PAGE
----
Computational Linguistics, Volume 44, Issue 3 - September 2018
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The BLEU metric has been widely used in NLP for over 15 years to evaluate NLP systems, especially in machine translation and natural language generation. I present a structured review of the evidence on whether BLEU is a valid evaluation technique—in other words, whether BLEU scores correlate with real-world utility and user-satisfaction of NLP systems; this review covers 284 correlations reported in 34 papers. Overall, the evidence supports using BLEU for diagnostic evaluation of MT systems (which is what it was originally proposed for), but does not support using BLEU outside of MT, for evaluation of individual texts, or for scientific hypothesis testing.
Ensemble methods using multiple classifiers have proven to be among the most successful approaches for the task of Native Language Identification (NLI), achieving the current state of the art. However, a systematic examination of ensemble methods for NLI has yet to be conducted. Additionally, deeper ensemble architectures such as classifier stacking have not been closely evaluated. We present a set of experiments using three ensemble-based models, testing each with multiple configurations and algorithms. This includes a rigorous application of meta-classification models for NLI, achieving state-of-the-art results on several large data sets, evaluated in both intra-corpus and cross-corpus modes.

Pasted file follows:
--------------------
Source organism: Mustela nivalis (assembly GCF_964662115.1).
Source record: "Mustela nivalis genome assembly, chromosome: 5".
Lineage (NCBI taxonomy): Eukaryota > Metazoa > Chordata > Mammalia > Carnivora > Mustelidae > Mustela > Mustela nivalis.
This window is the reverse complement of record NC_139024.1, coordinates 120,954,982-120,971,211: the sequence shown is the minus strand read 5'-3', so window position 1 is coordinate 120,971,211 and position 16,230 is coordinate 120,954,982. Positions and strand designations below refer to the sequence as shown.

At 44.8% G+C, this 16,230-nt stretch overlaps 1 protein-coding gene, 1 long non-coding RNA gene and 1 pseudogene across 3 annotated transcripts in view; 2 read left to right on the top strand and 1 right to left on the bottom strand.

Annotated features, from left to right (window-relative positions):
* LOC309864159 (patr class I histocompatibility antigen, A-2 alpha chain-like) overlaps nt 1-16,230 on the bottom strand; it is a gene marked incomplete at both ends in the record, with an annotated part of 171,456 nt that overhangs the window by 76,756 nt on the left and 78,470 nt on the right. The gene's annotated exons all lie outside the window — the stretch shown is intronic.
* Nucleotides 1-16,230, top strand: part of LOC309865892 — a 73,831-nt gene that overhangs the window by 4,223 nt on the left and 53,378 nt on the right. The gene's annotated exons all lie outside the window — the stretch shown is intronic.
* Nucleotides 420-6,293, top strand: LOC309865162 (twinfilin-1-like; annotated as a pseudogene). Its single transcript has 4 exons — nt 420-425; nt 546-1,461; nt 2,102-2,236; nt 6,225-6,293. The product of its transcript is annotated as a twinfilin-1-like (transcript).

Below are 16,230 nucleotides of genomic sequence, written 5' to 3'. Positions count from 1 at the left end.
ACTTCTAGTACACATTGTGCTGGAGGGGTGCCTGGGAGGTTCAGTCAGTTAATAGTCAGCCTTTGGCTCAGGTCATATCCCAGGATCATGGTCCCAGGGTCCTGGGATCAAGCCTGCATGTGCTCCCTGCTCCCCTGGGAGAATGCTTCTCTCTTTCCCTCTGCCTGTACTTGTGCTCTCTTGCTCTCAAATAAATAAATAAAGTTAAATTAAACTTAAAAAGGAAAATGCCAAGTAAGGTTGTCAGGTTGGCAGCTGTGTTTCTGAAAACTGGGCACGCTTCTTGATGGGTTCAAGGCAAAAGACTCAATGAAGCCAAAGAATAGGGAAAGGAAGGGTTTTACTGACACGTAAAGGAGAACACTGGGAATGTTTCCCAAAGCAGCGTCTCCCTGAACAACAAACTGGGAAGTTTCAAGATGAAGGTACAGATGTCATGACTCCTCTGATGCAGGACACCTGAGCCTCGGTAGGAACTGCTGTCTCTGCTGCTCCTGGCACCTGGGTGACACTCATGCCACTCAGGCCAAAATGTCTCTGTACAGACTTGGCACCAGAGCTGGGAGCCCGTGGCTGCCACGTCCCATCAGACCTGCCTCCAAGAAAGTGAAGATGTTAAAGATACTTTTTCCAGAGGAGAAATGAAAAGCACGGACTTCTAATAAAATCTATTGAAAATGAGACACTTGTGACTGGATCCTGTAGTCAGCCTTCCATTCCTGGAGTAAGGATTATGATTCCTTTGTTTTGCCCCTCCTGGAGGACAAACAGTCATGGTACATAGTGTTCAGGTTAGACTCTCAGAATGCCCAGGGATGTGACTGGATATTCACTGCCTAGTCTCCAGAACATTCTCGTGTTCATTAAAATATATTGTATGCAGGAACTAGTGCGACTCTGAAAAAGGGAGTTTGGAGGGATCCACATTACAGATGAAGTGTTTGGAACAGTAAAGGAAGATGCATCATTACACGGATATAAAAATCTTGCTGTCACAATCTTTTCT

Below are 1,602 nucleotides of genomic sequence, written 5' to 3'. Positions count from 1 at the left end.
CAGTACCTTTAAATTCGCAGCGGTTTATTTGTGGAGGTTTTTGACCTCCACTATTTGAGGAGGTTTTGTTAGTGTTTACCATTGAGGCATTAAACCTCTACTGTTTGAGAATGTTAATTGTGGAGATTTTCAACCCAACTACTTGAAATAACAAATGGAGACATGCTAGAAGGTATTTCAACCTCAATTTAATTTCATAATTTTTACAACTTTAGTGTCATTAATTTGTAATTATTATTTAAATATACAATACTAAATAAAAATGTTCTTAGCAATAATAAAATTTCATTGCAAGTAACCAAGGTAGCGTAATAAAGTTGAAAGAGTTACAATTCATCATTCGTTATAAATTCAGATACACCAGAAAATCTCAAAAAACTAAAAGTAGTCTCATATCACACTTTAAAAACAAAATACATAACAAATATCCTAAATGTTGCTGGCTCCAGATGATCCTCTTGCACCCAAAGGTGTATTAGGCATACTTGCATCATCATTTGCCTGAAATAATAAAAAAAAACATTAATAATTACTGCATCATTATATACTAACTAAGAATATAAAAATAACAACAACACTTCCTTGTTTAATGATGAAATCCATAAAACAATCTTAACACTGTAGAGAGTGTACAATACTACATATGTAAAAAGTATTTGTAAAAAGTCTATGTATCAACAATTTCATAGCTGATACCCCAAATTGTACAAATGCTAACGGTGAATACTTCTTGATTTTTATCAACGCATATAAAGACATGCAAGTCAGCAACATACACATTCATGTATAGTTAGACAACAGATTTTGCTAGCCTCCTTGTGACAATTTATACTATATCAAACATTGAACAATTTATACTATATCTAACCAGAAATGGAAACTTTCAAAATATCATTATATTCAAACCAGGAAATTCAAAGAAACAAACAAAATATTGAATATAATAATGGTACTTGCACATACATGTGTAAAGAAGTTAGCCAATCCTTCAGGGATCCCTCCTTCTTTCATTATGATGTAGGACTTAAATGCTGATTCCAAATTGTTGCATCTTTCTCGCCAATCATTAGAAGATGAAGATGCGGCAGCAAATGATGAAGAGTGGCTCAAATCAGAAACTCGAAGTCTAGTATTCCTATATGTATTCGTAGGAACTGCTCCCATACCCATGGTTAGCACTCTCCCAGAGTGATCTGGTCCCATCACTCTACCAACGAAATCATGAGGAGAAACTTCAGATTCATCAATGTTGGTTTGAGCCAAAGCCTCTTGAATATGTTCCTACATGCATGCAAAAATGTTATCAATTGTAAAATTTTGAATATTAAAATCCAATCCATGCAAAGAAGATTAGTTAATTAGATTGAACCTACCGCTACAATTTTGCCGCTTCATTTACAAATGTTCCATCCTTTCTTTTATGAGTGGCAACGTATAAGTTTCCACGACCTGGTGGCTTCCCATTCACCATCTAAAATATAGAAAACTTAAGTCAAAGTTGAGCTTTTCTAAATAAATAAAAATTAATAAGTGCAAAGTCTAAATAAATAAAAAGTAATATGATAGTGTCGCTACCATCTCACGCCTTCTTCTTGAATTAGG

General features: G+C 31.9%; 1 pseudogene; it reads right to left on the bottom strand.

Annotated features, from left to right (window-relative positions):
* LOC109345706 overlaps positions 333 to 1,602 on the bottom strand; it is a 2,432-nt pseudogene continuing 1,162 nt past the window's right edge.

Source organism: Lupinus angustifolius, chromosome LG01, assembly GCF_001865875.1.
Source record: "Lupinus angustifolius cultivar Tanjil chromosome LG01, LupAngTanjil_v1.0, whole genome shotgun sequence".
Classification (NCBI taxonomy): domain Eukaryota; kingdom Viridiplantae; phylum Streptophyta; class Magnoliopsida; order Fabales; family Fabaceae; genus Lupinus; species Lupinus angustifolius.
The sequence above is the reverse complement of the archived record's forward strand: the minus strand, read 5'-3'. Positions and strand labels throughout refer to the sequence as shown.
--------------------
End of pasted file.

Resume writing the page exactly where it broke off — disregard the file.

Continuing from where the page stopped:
We study the parsing complexity of Combinatory Categorial Grammar (CCG) in the formalism of Vijay-Shanker and Weir (1994). As our main result, we prove that any parsing algorithm for this formalism will take in the worst case exponential time when the size of the grammar, and not only the length of the input sentence, is included in the analysis. This sets the formalism of Vijay-Shanker and Weir (1994) apart from weakly equivalent formalisms such as Tree Adjoining Grammar, for which parsing can be performed in time polynomial in the combined size of grammar and input sentence. Our results contribute to a refined understanding of the class of mildly context-sensitive grammars, and inform the search for new, mildly context-sensitive versions of CCG.